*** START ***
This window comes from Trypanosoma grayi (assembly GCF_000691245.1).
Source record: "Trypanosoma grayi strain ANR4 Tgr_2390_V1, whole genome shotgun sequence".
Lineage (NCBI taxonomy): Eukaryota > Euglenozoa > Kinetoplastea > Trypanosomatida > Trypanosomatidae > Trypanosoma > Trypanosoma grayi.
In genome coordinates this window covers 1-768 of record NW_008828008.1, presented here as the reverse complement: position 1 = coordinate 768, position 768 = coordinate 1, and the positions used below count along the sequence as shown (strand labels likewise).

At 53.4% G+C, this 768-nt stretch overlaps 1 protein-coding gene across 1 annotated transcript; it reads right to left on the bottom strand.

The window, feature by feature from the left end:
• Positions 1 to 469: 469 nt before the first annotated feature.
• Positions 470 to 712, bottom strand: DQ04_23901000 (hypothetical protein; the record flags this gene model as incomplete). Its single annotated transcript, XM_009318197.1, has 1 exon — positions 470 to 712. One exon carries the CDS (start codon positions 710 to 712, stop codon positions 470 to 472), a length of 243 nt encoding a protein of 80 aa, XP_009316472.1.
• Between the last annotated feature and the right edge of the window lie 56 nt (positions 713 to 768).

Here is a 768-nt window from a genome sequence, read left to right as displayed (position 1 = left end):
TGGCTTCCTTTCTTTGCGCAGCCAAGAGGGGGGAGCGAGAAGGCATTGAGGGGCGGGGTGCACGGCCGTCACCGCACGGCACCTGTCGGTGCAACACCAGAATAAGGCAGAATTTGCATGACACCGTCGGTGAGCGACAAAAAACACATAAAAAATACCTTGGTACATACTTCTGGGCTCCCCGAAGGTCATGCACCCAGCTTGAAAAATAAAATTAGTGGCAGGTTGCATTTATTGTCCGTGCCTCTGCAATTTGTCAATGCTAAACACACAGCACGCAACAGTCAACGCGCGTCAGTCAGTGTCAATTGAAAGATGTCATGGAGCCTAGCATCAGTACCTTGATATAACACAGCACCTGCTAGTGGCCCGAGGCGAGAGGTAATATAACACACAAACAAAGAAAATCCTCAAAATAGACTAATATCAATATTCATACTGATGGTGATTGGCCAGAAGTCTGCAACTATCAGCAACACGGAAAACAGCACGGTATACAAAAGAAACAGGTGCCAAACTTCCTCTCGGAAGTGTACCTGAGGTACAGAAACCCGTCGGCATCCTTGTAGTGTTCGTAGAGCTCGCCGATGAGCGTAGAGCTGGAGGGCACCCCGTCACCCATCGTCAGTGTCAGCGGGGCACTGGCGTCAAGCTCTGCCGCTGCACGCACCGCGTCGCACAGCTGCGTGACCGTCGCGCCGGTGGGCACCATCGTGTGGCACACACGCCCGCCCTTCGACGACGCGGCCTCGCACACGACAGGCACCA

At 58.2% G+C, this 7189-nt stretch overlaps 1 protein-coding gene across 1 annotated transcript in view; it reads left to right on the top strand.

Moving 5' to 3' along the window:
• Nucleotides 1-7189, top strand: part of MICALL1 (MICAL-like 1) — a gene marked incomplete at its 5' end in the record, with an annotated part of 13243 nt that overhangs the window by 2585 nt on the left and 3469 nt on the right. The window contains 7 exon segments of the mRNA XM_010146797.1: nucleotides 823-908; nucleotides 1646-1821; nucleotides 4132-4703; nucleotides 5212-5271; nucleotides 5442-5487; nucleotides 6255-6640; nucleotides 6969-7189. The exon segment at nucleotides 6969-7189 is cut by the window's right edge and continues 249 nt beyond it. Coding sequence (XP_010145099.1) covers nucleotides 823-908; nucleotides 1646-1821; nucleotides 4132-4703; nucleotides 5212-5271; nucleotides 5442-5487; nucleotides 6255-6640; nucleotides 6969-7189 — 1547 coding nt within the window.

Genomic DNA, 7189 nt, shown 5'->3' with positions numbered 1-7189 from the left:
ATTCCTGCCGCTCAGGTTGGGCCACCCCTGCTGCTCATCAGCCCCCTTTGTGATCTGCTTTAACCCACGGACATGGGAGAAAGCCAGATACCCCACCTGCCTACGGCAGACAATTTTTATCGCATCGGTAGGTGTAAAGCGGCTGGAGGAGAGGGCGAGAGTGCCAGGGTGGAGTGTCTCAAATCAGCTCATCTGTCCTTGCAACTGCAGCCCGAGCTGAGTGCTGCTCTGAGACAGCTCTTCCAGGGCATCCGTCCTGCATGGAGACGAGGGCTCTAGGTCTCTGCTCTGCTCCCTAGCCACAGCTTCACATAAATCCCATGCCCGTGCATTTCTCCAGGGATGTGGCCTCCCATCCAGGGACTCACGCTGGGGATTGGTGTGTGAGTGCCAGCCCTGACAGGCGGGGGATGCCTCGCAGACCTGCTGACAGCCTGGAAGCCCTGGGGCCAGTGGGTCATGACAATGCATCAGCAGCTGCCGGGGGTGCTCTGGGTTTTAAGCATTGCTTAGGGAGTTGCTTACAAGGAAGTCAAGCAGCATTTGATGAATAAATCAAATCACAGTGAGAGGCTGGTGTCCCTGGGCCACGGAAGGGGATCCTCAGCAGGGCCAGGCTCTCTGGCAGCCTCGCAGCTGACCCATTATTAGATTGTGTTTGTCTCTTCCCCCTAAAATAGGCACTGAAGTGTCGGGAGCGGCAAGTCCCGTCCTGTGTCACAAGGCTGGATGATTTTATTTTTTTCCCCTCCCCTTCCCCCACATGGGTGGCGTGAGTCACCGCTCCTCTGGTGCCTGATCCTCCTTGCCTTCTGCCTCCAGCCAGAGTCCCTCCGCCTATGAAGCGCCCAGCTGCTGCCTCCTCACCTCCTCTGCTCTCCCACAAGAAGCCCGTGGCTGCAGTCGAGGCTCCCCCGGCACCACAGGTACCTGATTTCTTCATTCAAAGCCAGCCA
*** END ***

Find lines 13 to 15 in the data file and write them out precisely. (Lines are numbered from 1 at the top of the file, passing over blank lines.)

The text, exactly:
Moving 5' to 3' along the window:
• Nucleotides 1-7189, top strand: part of MICALL1 (MICAL-like 1) — a gene marked incomplete at its 5' end in the record, with an annotated part of 13243 nt that overhangs the window by 2585 nt on the left and 3469 nt on the right. The window contains 7 exon segments of the mRNA XM_010146797.1: nucleotides 823-908; nucleotides 1646-1821; nucleotides 4132-4703; nucleotides 5212-5271; nucleotides 5442-5487; nucleotides 6255-6640; nucleotides 6969-7189. The exon segment at nucleotides 6969-7189 is cut by the window's right edge and continues 249 nt beyond it. Coding sequence (XP_010145099.1) covers nucleotides 823-908; nucleotides 1646-1821; nucleotides 4132-4703; nucleotides 5212-5271; nucleotides 5442-5487; nucleotides 6255-6640; nucleotides 6969-7189 — 1547 coding nt within the window.

Genomic DNA, 7189 nt, shown 5'->3' with positions numbered 1-7189 from the left: